“We’re delighted with the strong sales we’ve had,” says Hamman. “Clearly, being a tried and trusted brand is a strong purchasing factor in the current economy.”
Toyota is not alone in setting the LCV pace. Ford’s sales in the segment in July totalled 2 266 units, the bulk of purchases comprising newly launched Ranger double-cab derivatives, which, like the superseded version, are proving to be a success story for the brand.
According to Doreen Mashinini, the company’s general manager for marketing, the Ranger remains not only one of South Africa’s top-selling vehicles, but also one of the country’s leading LCV exports to markets in Europe, the Middle East and Africa.
Manufactured at Ford’s Silverton plant near Pretoria, the new model features styling changes as well as technologies designed to help boost its reputation for safety, refinement, convenience and comfort – factors considered vitally important to the consumer market.
“With a choice of new diesel engines, a revolutionary new ten-speed automatic gearbox and a revised suspension set-up, this is by far the biggest upgrade yet for the current-generation Ranger,” Mashinini adds.
To accommodate export as well as local orders for the model – as well as for its high-performance sibling, the Ranger Raptor, and the Everest SUV with which it shares a platform – last month Ford introduced a third shift at the plant.
Upgraded in 2017 as part of a R3-billion investment aimed at increasing output at Silverton from 124 000 vehicles a year to 168 000, the third shift adds 214 units a day to production, bringing the total number of models coming off the assembly line every 24 hours to 720.
“Introduction of the third shift allows us to satisfy the strong demand from customers in South Africa, as well as for our crucial exports to 148 markets around the world,” says Ockert Berry, vice president of operations for Ford Middle East and Africa.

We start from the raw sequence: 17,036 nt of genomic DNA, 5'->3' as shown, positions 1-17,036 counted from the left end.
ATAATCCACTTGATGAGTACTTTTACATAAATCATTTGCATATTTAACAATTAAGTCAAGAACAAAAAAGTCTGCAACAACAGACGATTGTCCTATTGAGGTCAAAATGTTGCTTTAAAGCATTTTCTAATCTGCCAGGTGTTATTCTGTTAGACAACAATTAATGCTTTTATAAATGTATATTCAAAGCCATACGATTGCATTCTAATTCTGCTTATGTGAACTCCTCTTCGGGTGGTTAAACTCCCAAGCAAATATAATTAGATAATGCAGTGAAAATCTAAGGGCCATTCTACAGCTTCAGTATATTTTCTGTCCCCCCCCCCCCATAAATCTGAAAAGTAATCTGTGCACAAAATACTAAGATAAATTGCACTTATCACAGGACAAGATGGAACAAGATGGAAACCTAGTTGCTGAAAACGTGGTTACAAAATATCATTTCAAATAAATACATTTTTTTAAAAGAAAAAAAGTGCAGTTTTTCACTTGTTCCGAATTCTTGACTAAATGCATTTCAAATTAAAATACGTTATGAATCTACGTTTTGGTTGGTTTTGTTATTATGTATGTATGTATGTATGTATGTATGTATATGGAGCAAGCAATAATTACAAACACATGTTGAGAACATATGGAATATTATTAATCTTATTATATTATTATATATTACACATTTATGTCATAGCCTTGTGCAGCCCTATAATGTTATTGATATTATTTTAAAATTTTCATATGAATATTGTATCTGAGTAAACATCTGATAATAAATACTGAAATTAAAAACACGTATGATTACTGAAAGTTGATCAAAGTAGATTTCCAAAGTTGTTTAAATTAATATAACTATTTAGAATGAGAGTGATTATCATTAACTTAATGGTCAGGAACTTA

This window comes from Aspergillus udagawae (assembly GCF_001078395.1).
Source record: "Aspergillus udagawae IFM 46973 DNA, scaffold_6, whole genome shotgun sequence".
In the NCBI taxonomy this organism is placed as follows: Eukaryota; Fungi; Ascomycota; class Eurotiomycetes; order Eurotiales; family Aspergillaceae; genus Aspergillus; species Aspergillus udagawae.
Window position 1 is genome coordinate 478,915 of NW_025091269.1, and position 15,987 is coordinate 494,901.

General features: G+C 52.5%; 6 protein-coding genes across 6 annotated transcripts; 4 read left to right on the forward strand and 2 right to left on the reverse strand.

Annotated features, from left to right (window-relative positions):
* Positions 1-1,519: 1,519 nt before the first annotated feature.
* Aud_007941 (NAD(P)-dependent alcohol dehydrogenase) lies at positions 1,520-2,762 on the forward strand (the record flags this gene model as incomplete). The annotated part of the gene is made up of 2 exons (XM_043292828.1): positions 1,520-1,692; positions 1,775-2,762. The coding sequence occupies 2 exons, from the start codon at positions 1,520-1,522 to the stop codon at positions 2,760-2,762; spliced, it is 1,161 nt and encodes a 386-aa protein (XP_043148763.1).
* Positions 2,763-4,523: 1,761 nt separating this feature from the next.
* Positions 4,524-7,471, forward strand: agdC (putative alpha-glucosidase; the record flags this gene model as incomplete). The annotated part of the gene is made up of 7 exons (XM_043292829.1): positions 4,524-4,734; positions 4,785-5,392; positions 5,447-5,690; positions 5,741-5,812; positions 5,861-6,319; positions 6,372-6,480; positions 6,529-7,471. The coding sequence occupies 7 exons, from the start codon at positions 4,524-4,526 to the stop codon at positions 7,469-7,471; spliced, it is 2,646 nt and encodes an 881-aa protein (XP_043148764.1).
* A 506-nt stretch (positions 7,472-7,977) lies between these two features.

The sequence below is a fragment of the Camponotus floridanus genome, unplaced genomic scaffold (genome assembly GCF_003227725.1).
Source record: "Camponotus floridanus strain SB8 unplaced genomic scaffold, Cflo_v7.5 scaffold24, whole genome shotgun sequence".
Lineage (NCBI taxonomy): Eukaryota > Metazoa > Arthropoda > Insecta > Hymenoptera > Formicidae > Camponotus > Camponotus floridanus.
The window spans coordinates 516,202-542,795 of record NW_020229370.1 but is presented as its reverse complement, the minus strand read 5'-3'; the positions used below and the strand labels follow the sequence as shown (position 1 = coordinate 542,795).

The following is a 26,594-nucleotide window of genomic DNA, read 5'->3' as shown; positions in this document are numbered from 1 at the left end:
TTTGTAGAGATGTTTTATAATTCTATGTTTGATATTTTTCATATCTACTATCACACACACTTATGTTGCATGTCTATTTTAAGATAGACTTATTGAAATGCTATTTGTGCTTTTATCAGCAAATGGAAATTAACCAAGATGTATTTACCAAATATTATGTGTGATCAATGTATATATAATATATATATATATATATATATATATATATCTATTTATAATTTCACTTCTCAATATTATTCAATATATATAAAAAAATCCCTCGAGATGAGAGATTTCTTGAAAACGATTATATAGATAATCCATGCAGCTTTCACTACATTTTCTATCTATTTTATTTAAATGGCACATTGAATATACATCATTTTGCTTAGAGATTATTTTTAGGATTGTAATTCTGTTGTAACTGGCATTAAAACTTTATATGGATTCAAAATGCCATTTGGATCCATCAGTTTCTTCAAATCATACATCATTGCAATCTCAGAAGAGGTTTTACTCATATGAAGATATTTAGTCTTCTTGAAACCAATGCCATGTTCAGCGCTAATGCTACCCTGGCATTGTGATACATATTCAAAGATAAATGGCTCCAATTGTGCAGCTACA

He says the extra shift has created 1 200 new jobs at the plant, taking Ford’s total employment in South Africa to approximately 5 500 employees. At the same time, it has bolstered employment at component-supplier companies by adding around 10 000 jobs to the sector. “In total, Ford’s local vehicle-assembly operations now support some
60 000 jobs within the total value chain,” Berry maintains.
It’s not only consumers who think locally manufactured LCVs are worth sustaining. South Africa’s president, Cyril Ramaphosa, thinks so, too. In a recent address delivered at Nissan’s assembly plant at Rosslyn – at an event to announce that the company would add the full range of Navara bakkies to its local production schedule, again representing a multi-million-rand investment – Ramaphosa acknowledged that the automotive sector formed an essential part of the industrialisation of the South African economy.
“The sector is a reliable partner, but it is also a dependable ally, as it has demonstrated by this investment, on our path to position manufacturing as a catalyst to development and inclusive growth,” he said.